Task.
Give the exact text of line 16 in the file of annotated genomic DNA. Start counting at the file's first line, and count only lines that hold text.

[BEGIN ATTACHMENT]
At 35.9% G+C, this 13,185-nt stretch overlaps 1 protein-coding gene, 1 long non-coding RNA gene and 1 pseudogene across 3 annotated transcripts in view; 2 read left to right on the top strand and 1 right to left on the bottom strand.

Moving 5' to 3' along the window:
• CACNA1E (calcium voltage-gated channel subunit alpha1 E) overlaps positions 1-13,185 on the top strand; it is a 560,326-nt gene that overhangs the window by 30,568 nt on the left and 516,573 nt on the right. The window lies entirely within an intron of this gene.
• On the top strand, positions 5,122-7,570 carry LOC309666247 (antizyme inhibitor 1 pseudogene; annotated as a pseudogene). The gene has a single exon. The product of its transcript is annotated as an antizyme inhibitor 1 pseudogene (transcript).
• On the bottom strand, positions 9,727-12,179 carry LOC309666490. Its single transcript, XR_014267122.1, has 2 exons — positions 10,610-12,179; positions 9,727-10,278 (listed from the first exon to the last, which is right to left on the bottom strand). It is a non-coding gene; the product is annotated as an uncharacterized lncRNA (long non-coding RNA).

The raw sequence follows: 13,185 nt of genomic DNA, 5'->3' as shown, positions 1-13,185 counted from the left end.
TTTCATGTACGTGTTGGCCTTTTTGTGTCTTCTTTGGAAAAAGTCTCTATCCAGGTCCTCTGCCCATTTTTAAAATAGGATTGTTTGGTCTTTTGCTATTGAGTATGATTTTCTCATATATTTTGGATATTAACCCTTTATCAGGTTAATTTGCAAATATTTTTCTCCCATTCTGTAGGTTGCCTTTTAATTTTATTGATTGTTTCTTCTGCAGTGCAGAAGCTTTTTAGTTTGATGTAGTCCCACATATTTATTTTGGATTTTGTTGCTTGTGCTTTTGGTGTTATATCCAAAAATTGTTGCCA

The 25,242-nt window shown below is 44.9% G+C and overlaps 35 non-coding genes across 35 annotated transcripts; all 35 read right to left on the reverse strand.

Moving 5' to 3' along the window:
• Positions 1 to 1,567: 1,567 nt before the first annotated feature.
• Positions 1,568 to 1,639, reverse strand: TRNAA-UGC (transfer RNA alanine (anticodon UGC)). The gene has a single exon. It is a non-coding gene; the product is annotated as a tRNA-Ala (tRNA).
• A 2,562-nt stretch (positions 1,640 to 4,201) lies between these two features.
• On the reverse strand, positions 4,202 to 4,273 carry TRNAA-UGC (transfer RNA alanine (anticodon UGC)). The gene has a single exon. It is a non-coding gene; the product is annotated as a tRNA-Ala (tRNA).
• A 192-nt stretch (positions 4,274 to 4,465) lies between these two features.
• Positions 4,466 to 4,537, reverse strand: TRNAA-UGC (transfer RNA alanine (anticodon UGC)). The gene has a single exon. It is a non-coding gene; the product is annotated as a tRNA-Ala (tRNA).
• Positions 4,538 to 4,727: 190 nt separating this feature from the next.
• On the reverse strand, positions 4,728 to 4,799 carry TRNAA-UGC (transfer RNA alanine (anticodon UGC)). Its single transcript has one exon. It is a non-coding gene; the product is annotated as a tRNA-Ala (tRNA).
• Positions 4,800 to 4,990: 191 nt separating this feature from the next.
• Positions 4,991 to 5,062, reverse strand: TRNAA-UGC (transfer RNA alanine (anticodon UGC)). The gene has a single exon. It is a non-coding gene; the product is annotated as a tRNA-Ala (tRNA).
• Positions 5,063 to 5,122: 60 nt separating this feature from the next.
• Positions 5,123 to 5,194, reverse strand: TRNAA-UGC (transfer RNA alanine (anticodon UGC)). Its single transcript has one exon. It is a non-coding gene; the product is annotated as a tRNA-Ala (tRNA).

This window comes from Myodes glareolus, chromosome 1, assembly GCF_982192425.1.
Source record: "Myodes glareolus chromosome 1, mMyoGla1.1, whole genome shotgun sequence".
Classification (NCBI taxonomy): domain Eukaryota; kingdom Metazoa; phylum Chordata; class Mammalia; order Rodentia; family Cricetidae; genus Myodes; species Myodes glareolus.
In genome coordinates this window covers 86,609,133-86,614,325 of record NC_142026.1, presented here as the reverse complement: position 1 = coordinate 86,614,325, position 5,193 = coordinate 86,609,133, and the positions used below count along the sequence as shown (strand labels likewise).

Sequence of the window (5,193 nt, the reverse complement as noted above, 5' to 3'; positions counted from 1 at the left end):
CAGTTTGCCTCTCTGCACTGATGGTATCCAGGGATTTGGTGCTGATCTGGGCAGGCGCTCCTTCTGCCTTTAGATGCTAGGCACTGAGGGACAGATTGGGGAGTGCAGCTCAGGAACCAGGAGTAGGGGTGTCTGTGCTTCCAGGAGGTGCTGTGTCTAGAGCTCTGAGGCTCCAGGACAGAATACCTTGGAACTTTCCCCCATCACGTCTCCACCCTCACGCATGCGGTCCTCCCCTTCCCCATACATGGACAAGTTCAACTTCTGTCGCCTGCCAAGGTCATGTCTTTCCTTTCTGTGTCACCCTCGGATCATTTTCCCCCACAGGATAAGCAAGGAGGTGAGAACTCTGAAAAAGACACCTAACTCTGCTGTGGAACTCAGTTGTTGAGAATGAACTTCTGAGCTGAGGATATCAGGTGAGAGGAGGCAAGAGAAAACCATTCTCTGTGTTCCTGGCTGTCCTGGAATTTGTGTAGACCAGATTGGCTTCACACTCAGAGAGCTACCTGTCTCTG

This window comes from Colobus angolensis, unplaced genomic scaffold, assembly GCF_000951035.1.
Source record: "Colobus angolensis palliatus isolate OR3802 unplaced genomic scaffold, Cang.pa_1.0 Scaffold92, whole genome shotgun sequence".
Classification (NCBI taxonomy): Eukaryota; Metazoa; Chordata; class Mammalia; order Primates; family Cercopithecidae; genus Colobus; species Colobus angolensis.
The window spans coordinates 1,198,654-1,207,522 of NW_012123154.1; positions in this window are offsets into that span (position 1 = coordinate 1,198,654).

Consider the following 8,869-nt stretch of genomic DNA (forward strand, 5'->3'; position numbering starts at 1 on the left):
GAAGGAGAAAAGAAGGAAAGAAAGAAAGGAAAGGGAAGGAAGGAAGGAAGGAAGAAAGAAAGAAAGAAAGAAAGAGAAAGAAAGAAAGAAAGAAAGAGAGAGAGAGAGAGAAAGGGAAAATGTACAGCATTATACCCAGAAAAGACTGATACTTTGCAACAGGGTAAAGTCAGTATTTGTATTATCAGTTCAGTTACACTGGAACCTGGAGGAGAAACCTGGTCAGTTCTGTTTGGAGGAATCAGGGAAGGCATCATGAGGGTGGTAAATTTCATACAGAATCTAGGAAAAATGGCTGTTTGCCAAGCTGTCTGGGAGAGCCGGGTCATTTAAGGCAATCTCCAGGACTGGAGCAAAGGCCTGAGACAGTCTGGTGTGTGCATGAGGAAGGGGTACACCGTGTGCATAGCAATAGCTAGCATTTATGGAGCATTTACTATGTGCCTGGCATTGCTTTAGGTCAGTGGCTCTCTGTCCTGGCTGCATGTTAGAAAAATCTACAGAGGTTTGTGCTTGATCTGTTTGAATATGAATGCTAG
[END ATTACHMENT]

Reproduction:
• Positions 4,538 to 4,727: 190 nt separating this feature from the next.